What Is It
Machines might surpass humans in terms of computational intelligence, but when it comes to social intelligence, they’re not very sophisticated. They have difficulty reading subtle cues—like body language, eye gaze, or facial expression—that we pick up on automatically. As robots integrate more and more into human life, how will they figure out the codes for appropriate behavior in different contexts? Can social intelligence be learned via an algorithm? And how do we design socially smart robots to be of special assistance to children, older adults, and people with disabilities? Josh and Ray read the room with Elaine Short from Tufts University, co-author of more than 20 papers on human-robot interaction, including "Robot moderation of a collaborative game: Towards socially assistive robotics in group interactions."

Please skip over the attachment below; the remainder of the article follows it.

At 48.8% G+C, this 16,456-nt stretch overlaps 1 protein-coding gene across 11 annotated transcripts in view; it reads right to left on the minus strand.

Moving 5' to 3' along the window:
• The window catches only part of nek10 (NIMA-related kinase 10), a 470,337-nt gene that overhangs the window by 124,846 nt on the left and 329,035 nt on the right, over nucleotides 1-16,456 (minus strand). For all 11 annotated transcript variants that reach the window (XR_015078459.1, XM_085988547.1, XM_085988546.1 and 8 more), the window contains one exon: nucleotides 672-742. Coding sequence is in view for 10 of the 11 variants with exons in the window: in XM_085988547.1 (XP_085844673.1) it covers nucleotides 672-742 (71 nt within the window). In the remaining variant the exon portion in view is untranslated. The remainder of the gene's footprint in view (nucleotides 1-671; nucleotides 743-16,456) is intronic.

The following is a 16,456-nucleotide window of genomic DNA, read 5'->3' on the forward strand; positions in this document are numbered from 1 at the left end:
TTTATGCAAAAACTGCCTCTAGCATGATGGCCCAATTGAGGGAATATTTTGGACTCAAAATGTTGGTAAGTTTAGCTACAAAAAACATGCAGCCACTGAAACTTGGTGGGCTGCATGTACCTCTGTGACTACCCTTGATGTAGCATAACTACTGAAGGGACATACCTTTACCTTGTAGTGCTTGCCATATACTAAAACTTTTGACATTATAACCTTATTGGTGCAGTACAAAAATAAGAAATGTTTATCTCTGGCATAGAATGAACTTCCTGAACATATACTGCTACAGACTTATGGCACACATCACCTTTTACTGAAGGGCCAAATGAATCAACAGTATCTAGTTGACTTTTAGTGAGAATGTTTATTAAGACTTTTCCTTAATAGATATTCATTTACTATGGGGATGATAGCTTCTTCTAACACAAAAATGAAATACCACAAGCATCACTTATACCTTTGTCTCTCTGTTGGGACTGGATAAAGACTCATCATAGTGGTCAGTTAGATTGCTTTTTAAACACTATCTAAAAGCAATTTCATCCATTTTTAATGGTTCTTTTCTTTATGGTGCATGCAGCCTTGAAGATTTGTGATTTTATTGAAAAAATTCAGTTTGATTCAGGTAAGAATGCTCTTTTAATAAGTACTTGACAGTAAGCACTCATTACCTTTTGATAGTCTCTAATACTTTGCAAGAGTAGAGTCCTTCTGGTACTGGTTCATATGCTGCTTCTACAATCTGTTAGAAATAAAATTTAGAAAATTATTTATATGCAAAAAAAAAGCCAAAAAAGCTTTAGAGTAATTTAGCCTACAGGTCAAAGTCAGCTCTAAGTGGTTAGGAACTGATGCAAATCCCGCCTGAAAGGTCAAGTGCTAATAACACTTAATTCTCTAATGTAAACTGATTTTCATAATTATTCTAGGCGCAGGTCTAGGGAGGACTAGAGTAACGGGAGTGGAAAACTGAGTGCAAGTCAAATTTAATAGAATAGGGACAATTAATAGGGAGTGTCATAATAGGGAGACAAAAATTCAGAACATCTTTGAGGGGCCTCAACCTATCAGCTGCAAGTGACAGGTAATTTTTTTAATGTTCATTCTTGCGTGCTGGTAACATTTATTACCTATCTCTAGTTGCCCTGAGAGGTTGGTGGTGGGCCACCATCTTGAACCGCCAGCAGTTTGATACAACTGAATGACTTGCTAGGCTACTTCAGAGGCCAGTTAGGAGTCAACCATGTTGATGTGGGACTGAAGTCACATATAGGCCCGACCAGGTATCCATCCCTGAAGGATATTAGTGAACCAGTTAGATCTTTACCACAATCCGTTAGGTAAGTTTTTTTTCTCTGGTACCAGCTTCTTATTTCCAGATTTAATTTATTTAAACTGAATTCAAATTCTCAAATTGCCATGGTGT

Part of our series The Human and the Machine.